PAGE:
Khalid al-Hammadi has an excellent report on the surprise visit of Khalid Mishal of Hamas to San'a, where he offered to serve as a mediator between Yemen and Iran. Very interesting stuff, particularly since, as Khalid points out, Yemen has twice in the last month refused to host Manoucher Motttaki, Iran's Foreign Minister.

I do, however, have to disagree with Khalid's phrasing here:

بدعم ايران المباشر وغير المباشر لحركة التمرد الحوثي الزيدية القريبة إلى المذهب الشيعي الاثني عشري

I think it is a bit misleading to claim that the Zaydis are close to twelvers.

Mareb Press announces the death of Salih 'Ali 'Awadh, the nephew of former South Yemeni President Ali Nasir Muhammad on Tuesday in clashes between the Southern Movement and government forces in Abyan.

In English we have this article from Dominic Moran, which relies almost entirely on an anonymous "Gulf analyst with an intimate knowledge of the conflict." - I have no idea what that means. Has this Gulf analyst been to Yemen? Has she been to Sa'dah?

I get very worried when analysts refuse to attach their name to what they say and even more concerned when journalists readily quote anonymous sources. This conflict already has enough rumors and half-truths swirling around it; it doesn't need any more.

I also have my doubts about how intimate this particular analysts' knowledge of the conflict is when she says things like:

"Referring to the al-Houthi rebellion, the Gulf analyst said: "The Saudis have generally tried to stay out of it," adding, "it is not their policy, they would rather stay away from military conflict." She argues that the Saudis chose to become involved in the fighting as a defensive move."

Surely anyone who has been following the conflict so intimately would have a hard time arguing that Saudi Arabia has attempted to remain above the fray, I mean, seriously. At numerous different times, the Saudis have pushed the conflict.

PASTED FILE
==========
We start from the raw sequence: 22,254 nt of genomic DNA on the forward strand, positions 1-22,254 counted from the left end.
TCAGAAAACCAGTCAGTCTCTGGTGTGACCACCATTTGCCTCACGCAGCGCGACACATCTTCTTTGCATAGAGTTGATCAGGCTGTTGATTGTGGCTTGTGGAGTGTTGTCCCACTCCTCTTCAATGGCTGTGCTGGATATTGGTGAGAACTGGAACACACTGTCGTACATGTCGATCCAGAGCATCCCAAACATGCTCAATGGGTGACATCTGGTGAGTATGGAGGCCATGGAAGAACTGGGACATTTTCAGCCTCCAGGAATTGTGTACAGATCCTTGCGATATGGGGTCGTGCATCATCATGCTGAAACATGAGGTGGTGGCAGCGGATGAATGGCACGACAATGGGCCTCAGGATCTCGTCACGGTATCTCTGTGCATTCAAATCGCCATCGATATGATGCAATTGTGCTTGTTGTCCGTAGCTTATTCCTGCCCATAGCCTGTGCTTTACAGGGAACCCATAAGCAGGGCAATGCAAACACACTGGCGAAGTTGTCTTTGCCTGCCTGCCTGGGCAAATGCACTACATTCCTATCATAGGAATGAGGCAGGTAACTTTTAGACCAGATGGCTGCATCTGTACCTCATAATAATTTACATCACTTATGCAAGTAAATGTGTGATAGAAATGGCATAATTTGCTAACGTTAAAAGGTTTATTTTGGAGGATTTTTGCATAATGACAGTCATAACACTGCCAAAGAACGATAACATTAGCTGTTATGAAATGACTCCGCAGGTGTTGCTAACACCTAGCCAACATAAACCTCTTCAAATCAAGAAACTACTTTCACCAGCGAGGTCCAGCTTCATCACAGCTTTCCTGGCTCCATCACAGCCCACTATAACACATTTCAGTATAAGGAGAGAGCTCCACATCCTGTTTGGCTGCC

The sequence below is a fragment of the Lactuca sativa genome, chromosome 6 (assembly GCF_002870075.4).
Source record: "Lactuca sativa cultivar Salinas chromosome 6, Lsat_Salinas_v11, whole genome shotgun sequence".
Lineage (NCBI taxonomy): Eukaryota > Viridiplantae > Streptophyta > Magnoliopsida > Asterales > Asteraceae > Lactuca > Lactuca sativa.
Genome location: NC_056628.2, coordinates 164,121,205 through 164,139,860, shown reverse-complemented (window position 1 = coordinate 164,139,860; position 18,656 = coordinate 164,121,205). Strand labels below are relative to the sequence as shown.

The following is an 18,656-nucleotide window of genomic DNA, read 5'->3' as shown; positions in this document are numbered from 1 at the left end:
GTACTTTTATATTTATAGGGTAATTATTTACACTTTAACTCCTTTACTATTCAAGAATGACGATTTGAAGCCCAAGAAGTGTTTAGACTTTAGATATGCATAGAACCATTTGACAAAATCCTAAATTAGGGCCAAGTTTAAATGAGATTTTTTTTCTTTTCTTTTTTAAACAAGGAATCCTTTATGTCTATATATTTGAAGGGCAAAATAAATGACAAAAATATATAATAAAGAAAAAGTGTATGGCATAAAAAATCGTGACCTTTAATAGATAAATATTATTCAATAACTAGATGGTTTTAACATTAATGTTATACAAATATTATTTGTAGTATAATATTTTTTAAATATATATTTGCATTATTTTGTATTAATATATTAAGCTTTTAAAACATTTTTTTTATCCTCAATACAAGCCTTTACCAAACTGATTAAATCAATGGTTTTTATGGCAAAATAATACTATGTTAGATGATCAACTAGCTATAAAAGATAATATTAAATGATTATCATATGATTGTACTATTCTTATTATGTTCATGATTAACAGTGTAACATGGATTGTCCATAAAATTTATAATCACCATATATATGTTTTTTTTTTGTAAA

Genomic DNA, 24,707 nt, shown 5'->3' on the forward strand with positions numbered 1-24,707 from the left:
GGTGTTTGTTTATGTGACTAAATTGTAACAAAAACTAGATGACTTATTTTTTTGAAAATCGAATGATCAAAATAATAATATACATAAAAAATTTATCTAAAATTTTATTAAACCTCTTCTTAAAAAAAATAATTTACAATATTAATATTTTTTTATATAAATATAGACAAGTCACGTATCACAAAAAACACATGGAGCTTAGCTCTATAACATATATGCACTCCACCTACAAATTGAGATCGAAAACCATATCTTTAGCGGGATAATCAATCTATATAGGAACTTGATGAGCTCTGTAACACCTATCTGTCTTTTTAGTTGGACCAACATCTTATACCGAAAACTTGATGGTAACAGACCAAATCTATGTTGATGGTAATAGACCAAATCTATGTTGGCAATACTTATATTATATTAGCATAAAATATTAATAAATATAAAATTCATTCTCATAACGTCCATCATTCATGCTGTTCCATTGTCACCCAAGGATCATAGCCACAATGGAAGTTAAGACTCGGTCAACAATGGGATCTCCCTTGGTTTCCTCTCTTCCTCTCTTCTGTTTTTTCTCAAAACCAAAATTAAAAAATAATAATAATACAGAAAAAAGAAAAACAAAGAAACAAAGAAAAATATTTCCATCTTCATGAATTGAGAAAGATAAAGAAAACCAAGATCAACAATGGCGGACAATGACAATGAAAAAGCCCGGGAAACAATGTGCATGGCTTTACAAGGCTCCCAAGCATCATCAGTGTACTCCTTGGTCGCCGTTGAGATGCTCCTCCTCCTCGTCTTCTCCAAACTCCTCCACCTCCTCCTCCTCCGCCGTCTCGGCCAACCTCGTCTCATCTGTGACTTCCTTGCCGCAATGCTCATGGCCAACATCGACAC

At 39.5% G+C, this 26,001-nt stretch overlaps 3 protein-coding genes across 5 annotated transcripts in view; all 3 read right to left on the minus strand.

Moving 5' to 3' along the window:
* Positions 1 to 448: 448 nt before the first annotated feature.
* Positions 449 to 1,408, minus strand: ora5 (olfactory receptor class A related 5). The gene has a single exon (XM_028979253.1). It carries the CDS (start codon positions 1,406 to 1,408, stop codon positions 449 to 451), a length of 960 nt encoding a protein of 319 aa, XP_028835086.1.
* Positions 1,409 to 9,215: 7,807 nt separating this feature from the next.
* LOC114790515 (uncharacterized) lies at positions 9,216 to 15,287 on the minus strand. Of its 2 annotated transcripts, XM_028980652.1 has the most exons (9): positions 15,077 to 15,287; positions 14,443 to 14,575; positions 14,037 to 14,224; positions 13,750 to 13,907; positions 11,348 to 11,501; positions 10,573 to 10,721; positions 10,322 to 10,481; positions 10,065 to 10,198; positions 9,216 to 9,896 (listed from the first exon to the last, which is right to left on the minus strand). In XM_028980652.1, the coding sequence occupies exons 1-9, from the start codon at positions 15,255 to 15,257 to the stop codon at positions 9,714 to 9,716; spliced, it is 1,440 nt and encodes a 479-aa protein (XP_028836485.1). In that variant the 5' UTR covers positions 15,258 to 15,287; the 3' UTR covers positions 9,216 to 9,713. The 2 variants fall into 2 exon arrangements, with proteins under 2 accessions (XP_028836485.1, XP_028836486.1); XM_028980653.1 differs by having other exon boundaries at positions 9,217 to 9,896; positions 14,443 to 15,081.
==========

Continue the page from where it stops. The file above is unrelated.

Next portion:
We also have this article from the LA Times' that buys into just about every stereotype of Yemen opening:

"The president's new mosque shimmers over this ancient city like an illusion of stability against images of MIG fighter jets screeching overhead toward rebellion in the north or the latest news of pirates seizing ships in the treacherous Gulf of Aden.



In Sana's snug alleys, men speak of war, secession and Al Qaeda, which is busy scouring schoolyards and mosques for new recruits while much of the population spends hours each day getting a mellow buzz from chewing khat leaves.



If Yemen were a theater, which sometimes it appears to be, it would be an unnerving place of trapdoors and shifting facades. This is the poorest nation in the Arab world and one of the most strategically located, with 3 million barrels of oil sailing daily past its shores, tucked between Saudi Arabia and Somalia."

He goes on to write the President Salih has "for almost 20 years has balanced conflicting tribal and sectarian voices, but his government's grip is slipping."

I understand his point here, or at least I think I do. He is talking about unification in 1990. But Salih has actually been in power since 1978. By only talking about the last 20 years, Fleishman makes it seem as though all politics in Yemen started with unification - oh, if only that were the case. In fact, much of contemporary politics is mired in pre-unification loyalties and divisions. Did the Huthi conflict only begin in 2004? Or only in the 1990s? This would ignore the establishment of Shaykh Muqbil's institute in the early 1980s. What about the Southern Movement?

Much of the article, despite my harping above, is actually quite good and Fleishman does a good job of discussing many of Yemen's problems. I just wish he would leave off with the hyperbole of al-Qaeda "scouring schoolyards" and so forth.